Atomic shell structure from an orbital-free-related density-functional-theory Pauli potential
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Polymer self-consistent field theory techniques are used to find radial electron densities and total binding energies for isolated atoms. Quantum particles are modeled as Gaussian threads with ring-polymer architecture in a four-dimensional thermal space, and a Pauli potential is postulated based on classical excluded volume implemented in the thermal space using Edwards–Flory-Huggins interactions in a mean-field approximation. Other approximations include a Fermi-Amaldi correction for electron-electron self-interactions, a spherical averaging approximation to reduce the dimensionality of the problem, and the neglect of correlations. Polymer scaling theory is used to show that the excluded volume form of Pauli potential reduces to the known Thomas-Fermi energy density in the uniform limit. Self-consistent equations are solved using a bilinear Fourier expansion, with radial basis functions, for the first 18 elements of the periodic table. Radial electron densities show correct shell structure, and the errors on the total binding energies compared to known binding energies are less than 9% for the lightest elements and drop to 3% or less for atoms heavier than nitrogen. More generally, it is suggested that only two postulates are needed within classical statistical mechanics to achieve equivalency of predictions with static, nonrelativistic quantum mechanics: First, quantum particles are modeled as Gaussian threads in four-dimensional thermal space and, second, pairs of threads (allowing for spin) are subject to classical excluded volume in the thermal space. It is shown that these two postulates in thermal space become the same as the Heisenberg uncertainty principle and the Pauli exclusion principle in three-dimensional space.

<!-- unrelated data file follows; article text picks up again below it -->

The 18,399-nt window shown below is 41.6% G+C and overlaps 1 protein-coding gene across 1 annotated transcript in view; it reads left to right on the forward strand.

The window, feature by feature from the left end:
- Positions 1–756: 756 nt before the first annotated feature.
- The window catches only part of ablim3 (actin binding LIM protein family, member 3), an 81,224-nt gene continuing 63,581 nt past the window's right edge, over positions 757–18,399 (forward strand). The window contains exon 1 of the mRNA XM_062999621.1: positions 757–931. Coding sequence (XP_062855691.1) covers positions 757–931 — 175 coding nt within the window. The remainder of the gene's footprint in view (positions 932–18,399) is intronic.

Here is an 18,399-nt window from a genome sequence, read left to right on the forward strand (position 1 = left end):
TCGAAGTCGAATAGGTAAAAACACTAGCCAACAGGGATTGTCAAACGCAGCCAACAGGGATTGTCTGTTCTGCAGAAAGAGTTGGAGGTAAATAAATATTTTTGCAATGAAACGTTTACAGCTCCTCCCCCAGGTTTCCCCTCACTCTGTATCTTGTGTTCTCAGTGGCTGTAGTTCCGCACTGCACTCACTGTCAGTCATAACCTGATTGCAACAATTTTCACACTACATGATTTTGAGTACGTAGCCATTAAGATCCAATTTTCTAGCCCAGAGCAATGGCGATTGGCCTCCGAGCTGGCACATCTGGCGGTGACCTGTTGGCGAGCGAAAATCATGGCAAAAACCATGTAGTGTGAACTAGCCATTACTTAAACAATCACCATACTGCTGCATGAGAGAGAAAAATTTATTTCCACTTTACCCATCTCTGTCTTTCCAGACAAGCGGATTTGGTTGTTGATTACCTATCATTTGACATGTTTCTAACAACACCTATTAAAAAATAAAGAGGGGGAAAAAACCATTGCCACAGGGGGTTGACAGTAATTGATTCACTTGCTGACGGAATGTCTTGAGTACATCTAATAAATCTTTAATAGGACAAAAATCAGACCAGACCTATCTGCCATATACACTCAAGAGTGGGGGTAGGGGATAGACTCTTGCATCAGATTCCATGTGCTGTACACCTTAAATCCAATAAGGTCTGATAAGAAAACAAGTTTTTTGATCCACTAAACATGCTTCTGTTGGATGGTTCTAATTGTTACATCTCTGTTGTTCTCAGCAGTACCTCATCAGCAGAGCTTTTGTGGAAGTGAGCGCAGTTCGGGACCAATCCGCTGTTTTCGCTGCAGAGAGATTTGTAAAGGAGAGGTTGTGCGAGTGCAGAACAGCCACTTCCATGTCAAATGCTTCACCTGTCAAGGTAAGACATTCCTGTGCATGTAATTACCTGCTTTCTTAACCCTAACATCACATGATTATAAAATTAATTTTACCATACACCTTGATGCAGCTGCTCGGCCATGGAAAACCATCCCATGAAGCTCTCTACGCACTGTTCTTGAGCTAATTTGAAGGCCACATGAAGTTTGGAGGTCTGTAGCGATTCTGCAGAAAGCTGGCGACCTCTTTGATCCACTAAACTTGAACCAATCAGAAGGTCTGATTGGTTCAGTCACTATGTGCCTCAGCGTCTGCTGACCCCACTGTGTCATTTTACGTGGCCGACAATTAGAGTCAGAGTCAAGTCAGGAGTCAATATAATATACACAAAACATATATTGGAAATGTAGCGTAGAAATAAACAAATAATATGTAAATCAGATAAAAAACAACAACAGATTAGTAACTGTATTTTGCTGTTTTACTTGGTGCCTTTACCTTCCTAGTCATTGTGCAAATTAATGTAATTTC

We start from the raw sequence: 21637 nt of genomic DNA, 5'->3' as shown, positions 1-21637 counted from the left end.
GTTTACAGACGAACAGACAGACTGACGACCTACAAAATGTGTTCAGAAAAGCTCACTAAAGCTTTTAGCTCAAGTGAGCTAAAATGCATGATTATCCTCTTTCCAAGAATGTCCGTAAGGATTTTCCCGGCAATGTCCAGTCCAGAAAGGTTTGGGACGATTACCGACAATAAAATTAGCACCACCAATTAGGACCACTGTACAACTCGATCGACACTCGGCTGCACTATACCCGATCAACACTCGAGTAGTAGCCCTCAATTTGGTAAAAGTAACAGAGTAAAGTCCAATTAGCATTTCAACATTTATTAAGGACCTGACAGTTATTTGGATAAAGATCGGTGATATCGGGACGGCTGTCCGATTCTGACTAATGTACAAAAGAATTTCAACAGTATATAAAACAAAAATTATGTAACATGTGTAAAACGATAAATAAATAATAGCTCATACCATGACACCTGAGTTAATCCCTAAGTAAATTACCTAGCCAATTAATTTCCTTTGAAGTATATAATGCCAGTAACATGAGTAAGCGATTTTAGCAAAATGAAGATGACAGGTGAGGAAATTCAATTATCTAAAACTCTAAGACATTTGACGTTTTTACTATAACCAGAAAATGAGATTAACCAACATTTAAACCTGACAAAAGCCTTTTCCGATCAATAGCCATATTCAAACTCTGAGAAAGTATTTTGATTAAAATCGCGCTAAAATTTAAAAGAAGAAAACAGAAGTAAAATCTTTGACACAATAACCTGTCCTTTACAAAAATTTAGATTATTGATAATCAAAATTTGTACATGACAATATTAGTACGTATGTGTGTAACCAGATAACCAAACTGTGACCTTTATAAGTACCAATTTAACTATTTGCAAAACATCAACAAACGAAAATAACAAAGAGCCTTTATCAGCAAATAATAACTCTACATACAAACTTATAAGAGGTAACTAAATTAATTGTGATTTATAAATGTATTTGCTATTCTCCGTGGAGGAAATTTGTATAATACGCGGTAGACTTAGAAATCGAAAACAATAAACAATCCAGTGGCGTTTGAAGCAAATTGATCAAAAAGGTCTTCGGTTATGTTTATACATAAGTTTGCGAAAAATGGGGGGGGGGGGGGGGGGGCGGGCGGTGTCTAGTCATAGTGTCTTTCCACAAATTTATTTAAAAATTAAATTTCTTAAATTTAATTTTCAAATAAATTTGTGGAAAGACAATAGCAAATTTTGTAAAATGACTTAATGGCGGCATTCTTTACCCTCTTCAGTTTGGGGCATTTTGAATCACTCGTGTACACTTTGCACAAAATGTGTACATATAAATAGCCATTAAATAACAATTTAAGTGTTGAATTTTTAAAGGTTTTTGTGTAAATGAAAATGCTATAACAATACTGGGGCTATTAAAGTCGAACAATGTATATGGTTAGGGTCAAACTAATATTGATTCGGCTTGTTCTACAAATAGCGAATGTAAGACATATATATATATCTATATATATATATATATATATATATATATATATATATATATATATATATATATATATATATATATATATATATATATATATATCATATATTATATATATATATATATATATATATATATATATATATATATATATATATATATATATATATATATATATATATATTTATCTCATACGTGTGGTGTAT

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Russell B. Thompson (2020). Atomic shell structure from an orbital-free-related density-functional-theory Pauli potential. UWSpace. http://hdl.handle.net/10012/17954